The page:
And was this fine because he misused people's personal information (to find them work... surely why they handed it over in the first place??) or as punishment for "stealing" the data from his previous employer? I guess the acid test would be, how much did the "victims" whose information he "stole" get, how much did his previous employer get, and how much did the 'court' keep?

    (Disclaimer - I don't work for any of the parties involved, I'm certainly not a vet, and I'm sure there's little similarity between what vets do to pets and what employment agencies do to their 'clients'...)

    1. Killfalcon Bronze badge

      Re: hold on a minute...

      As a general rule (there are some limited exceptions, and always well defined in contract), when you do work for a company, the work, and the results of the work, belongs to the company (and you get paid). Jack Schmitt gathered the details on behalf of his then-employer, and they paid him for it.

      It wasn't his data to take with him, hence the whole getting-fined thing.

      1. Anonymous Coward
        Anonymous Coward

        Re: hold on a minute...

        Also the details were given to company XYZ, not Jack. Therefore, quite rightly, you don't expect them to end up in another companies database without your approval.

  8. chivo243 Silver badge
    Facepalm

    3 fivers and change?

    per record. I did the math...

    Why do I see GDPR as a Fawlty Towers skit? He took the data.... but, but, he left the door open... but, but he took the data ~ ad nauseam

    1. Killfalcon Bronze badge

      Re: 3 fivers and change?

      Not a clue - nothing about the GDPR says to me that it would get cyclical. Both parties would be in breach of different bits of the GDPR, and at best they'd be able to argue for a reduced fine because the other party was partially culpable.

      1. gerdesj Silver badge

        Re: 3 fivers and change?

        GDPR doesn't apply yet. This would have prosecuted according to the provisions of the Data Protection Act.

        1. Spanners Silver badge
          Big Brother

          Re: 3 fivers and change?

          If someone breaks the DPA law today, but doesn't get caught until next week, will he be done under the DPA or the GDPR?

          I was just wondering if the authorities are sitting on the good ones until after the weekend.

          1. Anonymous Coward
            Anonymous Coward

            Re: 3 fivers and change?

            "https://en.wikipedia.org/wiki/Ex_post_facto_law#United_Kingdom"

            "Retrospective criminal laws are prohibited by Article 7 of the European Convention on Human Rights, to which the United Kingdom is a signatory, but several noted legal authorities have stated their opinion that parliamentary sovereignty takes priority even over this"

            So going by that the DPA is still the law that applies.

            However I should add, that by holding onto that data that is illegally obtained, then that itself would fall under the new laws.

            Disclaimer: If a lawyer is using a Wiki article as your defense, get a new lawyer.

            1. Symon Silver badge

              Re: 3 fivers and change?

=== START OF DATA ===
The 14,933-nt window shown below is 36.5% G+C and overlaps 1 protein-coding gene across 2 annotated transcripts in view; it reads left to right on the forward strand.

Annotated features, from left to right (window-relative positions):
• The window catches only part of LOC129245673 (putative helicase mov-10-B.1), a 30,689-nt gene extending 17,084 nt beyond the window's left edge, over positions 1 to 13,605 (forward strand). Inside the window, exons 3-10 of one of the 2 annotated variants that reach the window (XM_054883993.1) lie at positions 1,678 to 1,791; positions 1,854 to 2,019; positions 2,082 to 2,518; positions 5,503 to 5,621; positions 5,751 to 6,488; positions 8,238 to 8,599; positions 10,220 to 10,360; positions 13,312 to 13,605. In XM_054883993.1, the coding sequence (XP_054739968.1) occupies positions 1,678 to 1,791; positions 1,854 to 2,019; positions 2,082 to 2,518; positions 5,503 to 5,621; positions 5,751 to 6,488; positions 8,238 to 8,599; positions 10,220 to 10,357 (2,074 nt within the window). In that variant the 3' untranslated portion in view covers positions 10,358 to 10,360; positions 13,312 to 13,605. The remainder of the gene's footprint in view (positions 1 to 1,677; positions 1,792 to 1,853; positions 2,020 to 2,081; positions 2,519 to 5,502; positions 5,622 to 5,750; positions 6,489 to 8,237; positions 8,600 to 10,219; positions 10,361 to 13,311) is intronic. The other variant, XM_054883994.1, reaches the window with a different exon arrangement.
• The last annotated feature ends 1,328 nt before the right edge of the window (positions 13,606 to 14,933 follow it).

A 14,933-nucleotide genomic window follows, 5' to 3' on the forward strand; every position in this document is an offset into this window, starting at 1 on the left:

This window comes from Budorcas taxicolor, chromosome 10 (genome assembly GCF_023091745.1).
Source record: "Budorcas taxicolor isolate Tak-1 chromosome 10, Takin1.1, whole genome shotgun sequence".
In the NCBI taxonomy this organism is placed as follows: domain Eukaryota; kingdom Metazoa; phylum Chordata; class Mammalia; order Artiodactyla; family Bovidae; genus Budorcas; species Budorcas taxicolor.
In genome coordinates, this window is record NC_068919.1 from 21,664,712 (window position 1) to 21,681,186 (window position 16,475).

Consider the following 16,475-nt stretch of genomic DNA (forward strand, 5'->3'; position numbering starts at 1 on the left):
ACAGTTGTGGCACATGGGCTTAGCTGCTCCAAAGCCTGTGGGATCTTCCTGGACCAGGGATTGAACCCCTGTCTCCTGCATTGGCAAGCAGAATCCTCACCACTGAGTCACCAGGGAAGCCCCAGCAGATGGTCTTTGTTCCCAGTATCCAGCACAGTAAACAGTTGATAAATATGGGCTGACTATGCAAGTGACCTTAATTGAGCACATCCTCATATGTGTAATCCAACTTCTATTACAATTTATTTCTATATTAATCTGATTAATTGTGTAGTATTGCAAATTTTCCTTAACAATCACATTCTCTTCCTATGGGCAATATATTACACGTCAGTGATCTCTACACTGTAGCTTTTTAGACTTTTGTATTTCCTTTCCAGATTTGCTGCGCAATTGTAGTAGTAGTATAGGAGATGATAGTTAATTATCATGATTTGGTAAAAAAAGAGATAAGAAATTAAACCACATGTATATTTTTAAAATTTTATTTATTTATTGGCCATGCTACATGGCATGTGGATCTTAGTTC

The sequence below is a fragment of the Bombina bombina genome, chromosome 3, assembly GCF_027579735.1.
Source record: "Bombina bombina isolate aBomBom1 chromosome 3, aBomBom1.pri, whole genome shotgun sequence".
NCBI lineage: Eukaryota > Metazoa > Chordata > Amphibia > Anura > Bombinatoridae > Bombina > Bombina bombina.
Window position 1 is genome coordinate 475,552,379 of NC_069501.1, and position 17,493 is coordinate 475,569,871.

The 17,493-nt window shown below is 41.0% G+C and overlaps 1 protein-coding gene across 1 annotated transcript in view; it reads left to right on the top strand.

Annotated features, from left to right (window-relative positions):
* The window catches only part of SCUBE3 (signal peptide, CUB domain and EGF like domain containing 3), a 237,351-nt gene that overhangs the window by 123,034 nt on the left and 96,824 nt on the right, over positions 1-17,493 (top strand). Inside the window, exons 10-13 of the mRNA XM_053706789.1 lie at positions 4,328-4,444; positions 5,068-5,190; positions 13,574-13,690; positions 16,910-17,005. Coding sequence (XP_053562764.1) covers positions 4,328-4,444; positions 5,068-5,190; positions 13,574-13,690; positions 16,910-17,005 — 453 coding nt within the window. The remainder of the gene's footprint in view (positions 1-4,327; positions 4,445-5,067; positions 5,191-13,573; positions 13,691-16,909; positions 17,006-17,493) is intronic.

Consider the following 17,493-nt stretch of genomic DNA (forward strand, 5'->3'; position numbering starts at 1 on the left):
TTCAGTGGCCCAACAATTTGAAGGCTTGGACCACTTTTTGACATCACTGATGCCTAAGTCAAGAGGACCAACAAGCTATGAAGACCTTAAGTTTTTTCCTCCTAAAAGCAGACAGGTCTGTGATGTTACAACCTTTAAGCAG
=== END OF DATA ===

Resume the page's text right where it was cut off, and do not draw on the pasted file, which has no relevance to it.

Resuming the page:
"Retrospective blah blah blah"

              Although, interestingly, this:-

              http://news.bbc.co.uk/1/hi/uk/4406129.stm

              "The change will apply retrospectively, so someone could face a second trial if evidence such as DNA material, new witnesses or a confession came to light."

              So, it used to be that if you were aquitted in England and Wales, that's it. But when double jeopardy was axed, people were subsequently convicted of offences commited when double jeopardy was still in place. Of course, the crime they were eventually convicted of was still a crime then, but there's still a retrospective angle here.

              https://www.gazettelive.co.uk/news/crimes-shook-teesside-double-jeopardy-6350545

  9. Velv Silver badge
    Headmaster

    LinkedIn

    Perpahs the vet world doesn’t use LinkedIn, however it appears every single IT recruiter has asked me to link, and they shift between agencies regularly, so it would be hard to prove any of them “stole” the details from a previous employer.

    Or are they meant to de-link when they move employer?

    1. Cederic

      Re: LinkedIn

      The correct answer is: Do not accept the LinkedIn invites from recruiters.

      Always assume IT recruiters are immoral unethical corrupt scum and keep them at a safe distance.

  10. ratfox Silver badge
    Happy

    Nice to see that people do want to hire veterans!

  11. Symon Silver badge
    Go

    Should've gone to California.

    https://www.littler.com/publication-press/publication/you-cant-do-what-california-summary-californias-virtually-nonexistent

    "The California Supreme Court found that section 16600 "unambiguously" dictates that even partial restraints on the ability of employees to practice their profession are prohibited. Thus, the Edwards court not only declared the noncompete provision void, but the California Supreme Court also held for the first time held that customer nonsolicitation clauses were also void."

    All he would have had to do was remember the clients, rather than nick the database.

    1. Anonymous Coward
      Anonymous Coward

      Re: Should've gone to California.

      I thought is was pretty standard practice for a salesperson/recruiter to take their contacts list with them when they move.

      Might not be legal but it definitely happens as the old Rolodex is a goldmine of pre vetted hot leads with people who already know the person and like to spend their peanuts.

      1. Doctor Syntax Silver badge

        Re: Should've gone to California.

        "Might not be legal but it definitely happens as the old Rolodex is a goldmine of pre vetted hot leads"

        And the GDPR (just like the old DPA) applies to the Rolodex, little black book or whatever. Data is data whatever the technology.

  12. Anonymous Coward
    Anonymous Coward

    Sales Droids, Huh!

    Used to work for a very large software reseller.

    I once found an unusual Excel file in our outgoing email filters (paranoid company, hence anon.).

    Reported it to IT Manager. They were not impressed when I showed them the content of said file.

    IT Manager went to HR, who were equally unimpressed.

    HR went to sales droids desk, who handed over their ID / access badge and walked out.

    The file? It contained 15000 contacts, a data dump of every contact held for an industry sector.